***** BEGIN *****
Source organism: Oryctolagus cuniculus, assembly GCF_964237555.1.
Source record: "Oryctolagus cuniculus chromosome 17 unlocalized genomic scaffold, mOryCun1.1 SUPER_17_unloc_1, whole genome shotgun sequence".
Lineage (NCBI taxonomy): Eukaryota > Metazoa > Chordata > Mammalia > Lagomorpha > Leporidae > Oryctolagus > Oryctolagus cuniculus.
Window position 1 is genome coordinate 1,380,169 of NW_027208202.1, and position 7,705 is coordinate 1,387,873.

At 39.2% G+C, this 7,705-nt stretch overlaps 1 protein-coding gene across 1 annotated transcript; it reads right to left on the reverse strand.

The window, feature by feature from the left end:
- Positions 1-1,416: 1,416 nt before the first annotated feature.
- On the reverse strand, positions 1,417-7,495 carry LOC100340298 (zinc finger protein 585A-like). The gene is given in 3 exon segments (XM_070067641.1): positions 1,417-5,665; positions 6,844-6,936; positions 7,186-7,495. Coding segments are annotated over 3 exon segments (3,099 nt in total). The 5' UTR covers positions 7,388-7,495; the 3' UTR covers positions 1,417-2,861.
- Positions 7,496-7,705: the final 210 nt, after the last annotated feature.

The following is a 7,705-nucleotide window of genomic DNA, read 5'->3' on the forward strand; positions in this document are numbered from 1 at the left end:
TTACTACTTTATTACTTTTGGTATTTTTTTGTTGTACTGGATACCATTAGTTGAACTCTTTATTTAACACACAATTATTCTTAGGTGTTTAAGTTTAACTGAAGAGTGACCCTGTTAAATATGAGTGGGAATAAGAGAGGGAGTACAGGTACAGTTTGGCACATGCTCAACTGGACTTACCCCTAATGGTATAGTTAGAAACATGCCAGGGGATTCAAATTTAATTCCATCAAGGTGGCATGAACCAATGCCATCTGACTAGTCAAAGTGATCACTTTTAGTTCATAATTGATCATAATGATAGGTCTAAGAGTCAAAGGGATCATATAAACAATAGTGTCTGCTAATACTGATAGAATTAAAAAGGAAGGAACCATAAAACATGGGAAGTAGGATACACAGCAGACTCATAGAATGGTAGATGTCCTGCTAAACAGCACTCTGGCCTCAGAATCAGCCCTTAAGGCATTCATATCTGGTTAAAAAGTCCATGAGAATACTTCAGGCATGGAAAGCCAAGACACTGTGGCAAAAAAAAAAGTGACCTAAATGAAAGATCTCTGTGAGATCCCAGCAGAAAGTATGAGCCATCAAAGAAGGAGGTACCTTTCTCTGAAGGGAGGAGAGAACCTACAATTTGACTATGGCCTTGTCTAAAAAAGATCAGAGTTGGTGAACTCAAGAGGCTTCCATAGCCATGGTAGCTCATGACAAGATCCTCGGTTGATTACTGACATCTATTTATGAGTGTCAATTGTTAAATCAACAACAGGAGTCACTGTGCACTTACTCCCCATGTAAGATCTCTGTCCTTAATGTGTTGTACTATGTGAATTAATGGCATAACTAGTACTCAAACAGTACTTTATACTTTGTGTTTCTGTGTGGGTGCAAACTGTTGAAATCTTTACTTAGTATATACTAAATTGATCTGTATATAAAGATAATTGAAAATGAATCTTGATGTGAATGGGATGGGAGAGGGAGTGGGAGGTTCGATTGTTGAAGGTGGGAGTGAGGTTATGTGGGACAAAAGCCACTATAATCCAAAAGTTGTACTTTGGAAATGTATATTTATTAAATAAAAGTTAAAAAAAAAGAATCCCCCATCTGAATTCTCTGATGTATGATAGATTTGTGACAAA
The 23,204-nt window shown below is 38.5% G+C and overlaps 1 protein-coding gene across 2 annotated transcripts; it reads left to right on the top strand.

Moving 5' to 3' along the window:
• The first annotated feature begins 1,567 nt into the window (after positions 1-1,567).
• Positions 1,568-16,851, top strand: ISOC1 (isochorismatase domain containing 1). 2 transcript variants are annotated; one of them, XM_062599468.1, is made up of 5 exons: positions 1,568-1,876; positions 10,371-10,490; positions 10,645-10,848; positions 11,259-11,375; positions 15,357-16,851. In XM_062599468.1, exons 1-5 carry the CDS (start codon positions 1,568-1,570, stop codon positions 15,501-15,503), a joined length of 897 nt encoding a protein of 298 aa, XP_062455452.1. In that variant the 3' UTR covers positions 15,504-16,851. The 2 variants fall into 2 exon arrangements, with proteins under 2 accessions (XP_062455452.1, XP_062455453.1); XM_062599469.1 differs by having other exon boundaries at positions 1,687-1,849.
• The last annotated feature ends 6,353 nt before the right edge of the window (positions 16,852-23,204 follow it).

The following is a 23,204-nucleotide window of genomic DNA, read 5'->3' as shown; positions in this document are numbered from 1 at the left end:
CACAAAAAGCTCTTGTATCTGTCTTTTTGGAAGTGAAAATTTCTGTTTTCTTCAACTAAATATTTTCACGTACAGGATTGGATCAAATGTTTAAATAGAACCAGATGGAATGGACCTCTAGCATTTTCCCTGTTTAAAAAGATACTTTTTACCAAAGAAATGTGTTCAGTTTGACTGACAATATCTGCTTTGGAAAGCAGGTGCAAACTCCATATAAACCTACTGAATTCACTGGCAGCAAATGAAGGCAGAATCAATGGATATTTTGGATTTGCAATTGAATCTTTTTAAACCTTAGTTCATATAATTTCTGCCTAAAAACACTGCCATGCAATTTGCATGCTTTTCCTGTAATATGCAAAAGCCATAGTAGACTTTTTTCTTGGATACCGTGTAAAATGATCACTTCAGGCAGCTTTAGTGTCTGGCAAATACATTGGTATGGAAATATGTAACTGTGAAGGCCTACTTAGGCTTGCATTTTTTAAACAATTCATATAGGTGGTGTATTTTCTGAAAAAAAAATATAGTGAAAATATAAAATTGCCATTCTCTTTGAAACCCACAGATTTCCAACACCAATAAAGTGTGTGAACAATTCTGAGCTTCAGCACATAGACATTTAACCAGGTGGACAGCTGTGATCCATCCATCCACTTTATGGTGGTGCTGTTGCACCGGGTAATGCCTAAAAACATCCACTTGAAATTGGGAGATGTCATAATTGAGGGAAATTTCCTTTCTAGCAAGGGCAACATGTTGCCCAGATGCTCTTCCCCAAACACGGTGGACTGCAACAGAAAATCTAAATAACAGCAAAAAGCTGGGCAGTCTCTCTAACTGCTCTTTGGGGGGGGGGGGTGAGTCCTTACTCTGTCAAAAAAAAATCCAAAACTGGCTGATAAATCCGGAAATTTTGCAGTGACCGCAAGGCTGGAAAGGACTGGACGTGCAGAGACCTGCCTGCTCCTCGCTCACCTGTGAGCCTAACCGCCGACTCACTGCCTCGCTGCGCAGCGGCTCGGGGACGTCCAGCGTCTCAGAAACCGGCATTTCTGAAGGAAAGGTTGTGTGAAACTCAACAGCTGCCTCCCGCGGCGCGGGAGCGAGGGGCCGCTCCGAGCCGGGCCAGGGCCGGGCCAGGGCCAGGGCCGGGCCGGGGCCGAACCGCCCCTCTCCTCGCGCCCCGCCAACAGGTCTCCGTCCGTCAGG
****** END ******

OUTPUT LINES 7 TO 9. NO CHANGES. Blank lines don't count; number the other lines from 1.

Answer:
- Positions 1-1,416: 1,416 nt before the first annotated feature.
- On the reverse strand, positions 1,417-7,495 carry LOC100340298 (zinc finger protein 585A-like). The gene is given in 3 exon segments (XM_070067641.1): positions 1,417-5,665; positions 6,844-6,936; positions 7,186-7,495. Coding segments are annotated over 3 exon segments (3,099 nt in total). The 5' UTR covers positions 7,388-7,495; the 3' UTR covers positions 1,417-2,861.
- Positions 7,496-7,705: the final 210 nt, after the last annotated feature.